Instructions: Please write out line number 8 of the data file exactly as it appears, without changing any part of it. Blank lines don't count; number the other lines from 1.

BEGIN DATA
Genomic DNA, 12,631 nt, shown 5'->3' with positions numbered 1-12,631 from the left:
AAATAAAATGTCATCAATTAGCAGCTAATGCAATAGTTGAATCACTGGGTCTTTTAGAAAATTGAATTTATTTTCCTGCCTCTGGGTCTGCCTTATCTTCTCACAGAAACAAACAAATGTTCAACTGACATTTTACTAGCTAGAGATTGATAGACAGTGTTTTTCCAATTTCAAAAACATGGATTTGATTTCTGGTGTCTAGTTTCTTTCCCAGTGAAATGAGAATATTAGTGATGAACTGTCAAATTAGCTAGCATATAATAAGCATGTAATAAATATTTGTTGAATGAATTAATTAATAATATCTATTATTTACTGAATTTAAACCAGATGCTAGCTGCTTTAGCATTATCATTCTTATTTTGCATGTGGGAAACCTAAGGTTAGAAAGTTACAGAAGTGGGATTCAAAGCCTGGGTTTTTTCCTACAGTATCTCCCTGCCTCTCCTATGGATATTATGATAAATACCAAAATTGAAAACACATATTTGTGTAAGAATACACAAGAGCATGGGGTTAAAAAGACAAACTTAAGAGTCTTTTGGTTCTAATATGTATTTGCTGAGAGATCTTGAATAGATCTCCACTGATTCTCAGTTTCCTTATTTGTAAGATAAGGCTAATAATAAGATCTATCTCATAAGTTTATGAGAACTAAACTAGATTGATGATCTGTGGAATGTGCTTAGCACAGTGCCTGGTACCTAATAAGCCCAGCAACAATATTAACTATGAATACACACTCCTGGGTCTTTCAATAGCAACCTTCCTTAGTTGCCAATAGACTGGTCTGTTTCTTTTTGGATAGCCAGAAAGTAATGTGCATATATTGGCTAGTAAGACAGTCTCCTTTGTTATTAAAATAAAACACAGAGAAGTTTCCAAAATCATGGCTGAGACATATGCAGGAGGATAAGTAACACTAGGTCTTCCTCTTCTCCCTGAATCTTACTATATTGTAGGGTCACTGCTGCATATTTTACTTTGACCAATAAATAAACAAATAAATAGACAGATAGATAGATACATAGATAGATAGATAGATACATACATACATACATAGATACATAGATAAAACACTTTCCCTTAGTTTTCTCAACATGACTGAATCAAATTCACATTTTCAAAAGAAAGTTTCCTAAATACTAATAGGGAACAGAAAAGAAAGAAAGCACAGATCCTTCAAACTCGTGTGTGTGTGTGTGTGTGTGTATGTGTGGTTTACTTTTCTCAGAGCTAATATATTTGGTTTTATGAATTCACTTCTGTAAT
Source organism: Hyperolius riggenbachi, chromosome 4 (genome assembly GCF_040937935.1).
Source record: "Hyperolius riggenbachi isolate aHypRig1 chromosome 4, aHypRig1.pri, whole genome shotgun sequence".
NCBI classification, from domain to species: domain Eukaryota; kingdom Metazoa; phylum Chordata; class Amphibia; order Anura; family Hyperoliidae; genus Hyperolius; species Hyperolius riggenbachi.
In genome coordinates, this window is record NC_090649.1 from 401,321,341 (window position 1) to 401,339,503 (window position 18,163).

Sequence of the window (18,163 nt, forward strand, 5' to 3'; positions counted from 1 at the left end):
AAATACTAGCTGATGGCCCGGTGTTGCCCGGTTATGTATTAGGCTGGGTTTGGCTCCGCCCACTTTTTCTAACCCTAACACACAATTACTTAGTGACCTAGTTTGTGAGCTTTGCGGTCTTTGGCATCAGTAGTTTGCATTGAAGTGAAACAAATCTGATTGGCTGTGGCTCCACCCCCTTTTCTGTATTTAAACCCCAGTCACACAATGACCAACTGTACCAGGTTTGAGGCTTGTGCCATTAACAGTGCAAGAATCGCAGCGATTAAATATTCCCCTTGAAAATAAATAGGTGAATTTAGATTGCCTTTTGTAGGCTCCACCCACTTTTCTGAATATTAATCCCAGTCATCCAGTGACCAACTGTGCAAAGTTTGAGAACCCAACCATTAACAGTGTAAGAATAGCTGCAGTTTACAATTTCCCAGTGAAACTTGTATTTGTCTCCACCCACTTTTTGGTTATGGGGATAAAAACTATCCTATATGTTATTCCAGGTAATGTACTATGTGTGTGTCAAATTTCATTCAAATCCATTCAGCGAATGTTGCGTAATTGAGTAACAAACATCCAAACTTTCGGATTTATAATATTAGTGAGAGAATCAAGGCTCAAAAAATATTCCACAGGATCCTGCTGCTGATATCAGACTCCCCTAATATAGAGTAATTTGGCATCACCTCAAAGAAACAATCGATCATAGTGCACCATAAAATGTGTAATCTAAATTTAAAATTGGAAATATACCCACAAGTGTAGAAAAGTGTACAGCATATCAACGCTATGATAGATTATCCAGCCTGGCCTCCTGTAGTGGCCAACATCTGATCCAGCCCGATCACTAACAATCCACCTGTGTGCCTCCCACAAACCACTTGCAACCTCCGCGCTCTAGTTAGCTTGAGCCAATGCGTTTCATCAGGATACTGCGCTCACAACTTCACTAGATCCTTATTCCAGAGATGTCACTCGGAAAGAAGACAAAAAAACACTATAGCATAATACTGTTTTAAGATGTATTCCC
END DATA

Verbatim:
AAATACTAGCTGATGGCCCGGTGTTGCCCGGTTATGTATTAGGCTGGGTTTGGCTCCGCCCACTTTTTCTAACCCTAACACACAATTACTTAGTGACCTAGTTTGTGAGCTTTGCGGTCTTTGGCATCAGTAGTTTGCATTGAAGTGAAACAAATCTGATTGGCTGTGGCTCCACCCCCTTTTCTGTATTTAAACCCCAGTCACACAATGACCAACTGTACCAGGTTTGAGGCTTGTGCCATTAACAGTGCAAGAATCGCAGCGATTAAATATTCCCCTTGAAAATAAATAGGTGAATTTAGATTGCCTTTTGTAGGCTCCACCCACTTTTCTGAATATTAATCCCAGTCATCCAGTGACCAACTGTGCAAAGTTTGAGAACCCAACCATTAACAGTGTAAGAATAGCTGCAGTTTACAATTTCCCAGTGAAACTTGTATTTGTCTCCACCCACTTTTTGGTTATGGGGATAAAAACTATCCTATATGTTATTCCAGGTAATGTACTATGTGTGTGTCAAATTTCATTCAAATCCATTCAGCGAATGTTGCGTAATTGAGTAACAAACATCCAAACTTTCGGATTTATAATATTAGTGAGAGAATCAAGGCTCAAAAAATATTCCACAGGATCCTGCTGCTGATATCAGACTCCCCTAATATAGAGTAATTTGGCATCACCTCAAAGAAACAATCGATCATAGTGCACCATAAAATGTGTAATCTAAATTTAAAATTGGAAATATACCCACAAGTGTAGAAAAGTGTACAGCATATCAACGCTATGATAGATTATCCAGCCTGGCCTCCTGTAGTGGCCAACATCTGATCCAGCCCGATCACTAACAATCCACCTGTGTGCCTCCCACAAACCACTTGCAACCTCCGCGCTCTAGTTAGCTTGAGCCAATGCGTTTCATCAGGATACTGCGCTCACAACTTCACTAGATCCTTATTCCAGAGATGTCACTCGGAAAGAAGACAAAAAAACACTATAGCATAATACTGTTTTAAGATGTATTCCC